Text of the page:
I pointed to the tasty beef curry past and said “HOT!” and waved my hand over my mouth. She laughed and went off to get me a glass of fruit juice. I gulped down the juice and asked for more. I then took the tissue out of my nose to have a regular conversation with Nazrul. We talked about a lot of things. More than I can remember now. But we eventually worked our way around to politics and then on to Islam. Nazrul told me how things were in Terengganu when he was very young. It was entertaining and after many questions he said he had some old clothe his grandfather handed down to him. He went off into the back room and came out attired in local dress from about 100 years back. He had the headdress and the traditional knife. It was interesting so I pulled out my camera and took a few photos. When I came into the house earlier, I had noticed a beautiful tapestry of the Indonesian archipelago and the nation of Malaysia.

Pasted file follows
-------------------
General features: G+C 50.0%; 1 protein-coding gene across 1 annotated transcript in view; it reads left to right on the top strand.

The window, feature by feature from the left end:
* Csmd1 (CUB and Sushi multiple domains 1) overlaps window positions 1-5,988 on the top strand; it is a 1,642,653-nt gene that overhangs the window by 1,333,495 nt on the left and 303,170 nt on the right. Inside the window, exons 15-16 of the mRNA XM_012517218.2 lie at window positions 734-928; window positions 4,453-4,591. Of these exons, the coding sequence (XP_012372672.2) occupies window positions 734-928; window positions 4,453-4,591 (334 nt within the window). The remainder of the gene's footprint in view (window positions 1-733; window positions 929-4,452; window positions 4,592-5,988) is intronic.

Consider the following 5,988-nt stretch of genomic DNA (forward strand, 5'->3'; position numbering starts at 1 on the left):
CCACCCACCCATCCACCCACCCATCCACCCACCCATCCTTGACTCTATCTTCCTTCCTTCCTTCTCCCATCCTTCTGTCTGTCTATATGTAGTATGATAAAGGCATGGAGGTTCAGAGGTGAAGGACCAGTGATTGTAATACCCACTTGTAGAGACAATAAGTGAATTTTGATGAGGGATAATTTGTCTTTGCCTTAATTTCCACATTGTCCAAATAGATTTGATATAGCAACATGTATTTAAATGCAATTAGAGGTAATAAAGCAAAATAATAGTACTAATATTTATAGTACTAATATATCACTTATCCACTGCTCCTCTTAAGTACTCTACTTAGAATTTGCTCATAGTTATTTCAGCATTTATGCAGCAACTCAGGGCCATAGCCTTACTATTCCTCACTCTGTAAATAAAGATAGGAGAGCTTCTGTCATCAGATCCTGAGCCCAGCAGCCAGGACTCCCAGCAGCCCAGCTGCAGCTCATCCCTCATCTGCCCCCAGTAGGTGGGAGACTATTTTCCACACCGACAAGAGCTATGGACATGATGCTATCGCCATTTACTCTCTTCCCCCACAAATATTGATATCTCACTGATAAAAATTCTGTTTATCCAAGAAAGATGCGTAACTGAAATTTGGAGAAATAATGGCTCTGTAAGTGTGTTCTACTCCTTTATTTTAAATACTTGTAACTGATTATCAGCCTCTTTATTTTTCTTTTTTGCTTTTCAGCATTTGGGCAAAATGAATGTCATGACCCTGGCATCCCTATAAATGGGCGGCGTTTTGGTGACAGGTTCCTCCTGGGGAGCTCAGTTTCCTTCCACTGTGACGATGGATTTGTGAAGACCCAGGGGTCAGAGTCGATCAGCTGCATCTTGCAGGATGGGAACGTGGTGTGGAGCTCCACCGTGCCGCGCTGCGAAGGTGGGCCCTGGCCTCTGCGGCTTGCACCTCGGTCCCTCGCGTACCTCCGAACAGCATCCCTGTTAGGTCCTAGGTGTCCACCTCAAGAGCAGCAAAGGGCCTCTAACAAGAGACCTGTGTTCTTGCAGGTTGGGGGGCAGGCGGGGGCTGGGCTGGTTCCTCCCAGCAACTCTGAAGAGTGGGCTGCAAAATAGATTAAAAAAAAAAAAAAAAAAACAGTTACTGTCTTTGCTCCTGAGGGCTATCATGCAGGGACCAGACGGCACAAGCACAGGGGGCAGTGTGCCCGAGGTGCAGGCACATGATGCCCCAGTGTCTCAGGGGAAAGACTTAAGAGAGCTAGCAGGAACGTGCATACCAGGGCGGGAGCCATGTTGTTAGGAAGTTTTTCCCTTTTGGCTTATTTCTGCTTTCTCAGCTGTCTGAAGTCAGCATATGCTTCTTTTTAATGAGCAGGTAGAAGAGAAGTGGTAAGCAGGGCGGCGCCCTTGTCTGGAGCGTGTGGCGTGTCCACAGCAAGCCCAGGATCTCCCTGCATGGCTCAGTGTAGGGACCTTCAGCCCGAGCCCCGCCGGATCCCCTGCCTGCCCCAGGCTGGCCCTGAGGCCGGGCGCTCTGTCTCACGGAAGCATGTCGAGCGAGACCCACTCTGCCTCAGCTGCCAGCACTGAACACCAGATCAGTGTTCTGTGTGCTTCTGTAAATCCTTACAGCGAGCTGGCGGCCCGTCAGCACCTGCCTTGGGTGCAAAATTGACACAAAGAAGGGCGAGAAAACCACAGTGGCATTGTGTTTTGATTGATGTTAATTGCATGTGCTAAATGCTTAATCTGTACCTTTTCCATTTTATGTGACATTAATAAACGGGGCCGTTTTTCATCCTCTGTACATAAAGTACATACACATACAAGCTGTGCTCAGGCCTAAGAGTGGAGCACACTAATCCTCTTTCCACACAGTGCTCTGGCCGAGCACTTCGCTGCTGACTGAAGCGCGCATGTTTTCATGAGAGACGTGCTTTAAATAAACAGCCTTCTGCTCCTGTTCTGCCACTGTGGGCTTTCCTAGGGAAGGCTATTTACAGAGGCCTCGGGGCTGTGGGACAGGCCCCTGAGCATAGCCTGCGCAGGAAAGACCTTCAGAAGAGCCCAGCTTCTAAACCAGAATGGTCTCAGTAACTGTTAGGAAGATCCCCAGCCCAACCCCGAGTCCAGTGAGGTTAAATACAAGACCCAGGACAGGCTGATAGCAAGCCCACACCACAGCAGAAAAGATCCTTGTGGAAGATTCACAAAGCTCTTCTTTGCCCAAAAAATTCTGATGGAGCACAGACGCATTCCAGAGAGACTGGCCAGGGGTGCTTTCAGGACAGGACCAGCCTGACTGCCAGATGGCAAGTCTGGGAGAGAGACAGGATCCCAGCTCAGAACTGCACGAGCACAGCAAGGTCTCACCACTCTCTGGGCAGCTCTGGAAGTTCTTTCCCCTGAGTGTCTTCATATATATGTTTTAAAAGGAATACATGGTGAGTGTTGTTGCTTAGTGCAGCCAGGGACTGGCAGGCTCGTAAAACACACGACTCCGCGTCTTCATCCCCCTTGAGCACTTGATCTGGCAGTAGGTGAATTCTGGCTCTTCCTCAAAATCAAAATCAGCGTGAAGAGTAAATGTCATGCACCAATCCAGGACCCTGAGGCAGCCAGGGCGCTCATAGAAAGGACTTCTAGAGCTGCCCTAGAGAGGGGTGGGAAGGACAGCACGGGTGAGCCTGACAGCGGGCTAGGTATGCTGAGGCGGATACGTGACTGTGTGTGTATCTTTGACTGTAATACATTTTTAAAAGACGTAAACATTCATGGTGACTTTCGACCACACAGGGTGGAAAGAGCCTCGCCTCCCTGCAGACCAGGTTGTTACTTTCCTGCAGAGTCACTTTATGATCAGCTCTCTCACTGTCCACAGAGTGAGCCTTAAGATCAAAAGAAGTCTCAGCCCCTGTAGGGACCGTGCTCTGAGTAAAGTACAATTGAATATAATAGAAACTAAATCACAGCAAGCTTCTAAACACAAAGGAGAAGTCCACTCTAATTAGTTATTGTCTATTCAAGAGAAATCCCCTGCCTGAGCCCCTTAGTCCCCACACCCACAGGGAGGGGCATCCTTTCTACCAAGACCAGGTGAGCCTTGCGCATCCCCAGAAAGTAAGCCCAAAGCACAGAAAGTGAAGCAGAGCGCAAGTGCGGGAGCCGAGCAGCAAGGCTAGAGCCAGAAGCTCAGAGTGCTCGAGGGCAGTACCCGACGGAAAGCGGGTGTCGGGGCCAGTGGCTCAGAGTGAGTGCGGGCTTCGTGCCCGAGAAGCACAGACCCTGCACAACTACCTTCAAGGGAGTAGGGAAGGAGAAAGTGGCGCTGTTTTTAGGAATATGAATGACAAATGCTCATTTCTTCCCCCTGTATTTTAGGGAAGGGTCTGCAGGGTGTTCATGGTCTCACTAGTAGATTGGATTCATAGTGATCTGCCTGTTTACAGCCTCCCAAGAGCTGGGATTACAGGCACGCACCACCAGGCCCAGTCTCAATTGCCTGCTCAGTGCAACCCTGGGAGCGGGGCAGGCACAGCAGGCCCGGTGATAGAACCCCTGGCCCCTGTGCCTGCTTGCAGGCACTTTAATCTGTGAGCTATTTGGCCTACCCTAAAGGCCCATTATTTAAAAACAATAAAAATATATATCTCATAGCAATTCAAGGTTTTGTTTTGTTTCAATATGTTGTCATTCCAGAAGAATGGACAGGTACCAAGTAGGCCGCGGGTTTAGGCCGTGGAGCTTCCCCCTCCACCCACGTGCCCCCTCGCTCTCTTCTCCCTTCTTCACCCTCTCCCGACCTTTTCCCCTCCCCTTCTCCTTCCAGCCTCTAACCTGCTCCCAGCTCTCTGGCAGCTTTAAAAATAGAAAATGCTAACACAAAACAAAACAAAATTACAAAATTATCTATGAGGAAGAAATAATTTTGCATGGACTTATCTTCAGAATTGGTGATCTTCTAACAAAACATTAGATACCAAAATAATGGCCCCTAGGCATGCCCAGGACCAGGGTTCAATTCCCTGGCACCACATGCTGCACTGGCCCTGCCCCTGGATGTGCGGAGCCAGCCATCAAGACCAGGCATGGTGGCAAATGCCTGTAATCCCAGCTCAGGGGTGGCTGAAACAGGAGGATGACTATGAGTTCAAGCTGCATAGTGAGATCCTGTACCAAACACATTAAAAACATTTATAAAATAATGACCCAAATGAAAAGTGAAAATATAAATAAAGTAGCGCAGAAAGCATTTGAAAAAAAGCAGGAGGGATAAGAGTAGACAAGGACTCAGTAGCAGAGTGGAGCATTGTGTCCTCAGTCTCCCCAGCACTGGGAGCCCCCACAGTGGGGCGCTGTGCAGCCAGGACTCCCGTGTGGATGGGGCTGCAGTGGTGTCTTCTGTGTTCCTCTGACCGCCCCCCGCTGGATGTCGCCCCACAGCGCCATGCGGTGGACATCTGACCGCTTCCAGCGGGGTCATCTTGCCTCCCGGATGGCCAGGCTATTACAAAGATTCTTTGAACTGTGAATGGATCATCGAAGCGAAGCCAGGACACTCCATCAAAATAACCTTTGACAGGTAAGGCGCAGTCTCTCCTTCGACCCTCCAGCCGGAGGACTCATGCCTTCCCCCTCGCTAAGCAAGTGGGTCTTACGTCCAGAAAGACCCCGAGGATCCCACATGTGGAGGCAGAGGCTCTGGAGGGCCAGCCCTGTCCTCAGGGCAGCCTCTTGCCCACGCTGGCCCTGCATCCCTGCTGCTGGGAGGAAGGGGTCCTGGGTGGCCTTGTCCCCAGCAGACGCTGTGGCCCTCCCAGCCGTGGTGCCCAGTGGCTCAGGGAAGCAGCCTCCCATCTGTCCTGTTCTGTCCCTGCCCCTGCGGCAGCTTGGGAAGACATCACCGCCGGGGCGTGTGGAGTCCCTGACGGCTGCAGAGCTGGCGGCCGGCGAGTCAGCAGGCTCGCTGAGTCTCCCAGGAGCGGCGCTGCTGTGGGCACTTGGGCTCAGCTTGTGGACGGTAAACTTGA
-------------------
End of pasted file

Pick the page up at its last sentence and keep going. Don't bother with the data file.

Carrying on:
I asked Nazrul to pose in front of it and I got a great picture of him. I named the picture, “Muslim and his Empire.” I think the funniest aspect of this photo is the head of his younger daughter and the expression on her face. She would burst into giggles every few minutes and run away squealing. I realized I was nothing special and it was one of her favorite behavioral patterns.
We got to talking about pirates and he did his pirate imitation, which I named “Infidel.” After that impression his older daughter appropriated the hat and the dagger and wore them for the rest of the evening.
I hung around and played with the kids for a while and talked some more with Nazrul and his wife. I asked them questions about their children and said I was envious. They had beautiful children who seemed very happy. Finally I took two family photos. The first one is my favorite. I named it “Typical Family,” and I think it is obvious why. It made me realize how similar people are all over the world. Despite religion, despite skin color and race, despite ethnicity, despite nationality, in the most fundamental ways we are all human and there is nothing more valuable then a happy family.
I look at the picture now and realize that I was “Uncle Andy”. “Uncle Andy” was over for a visit and George Bush and his War in Iraq could not change that fact.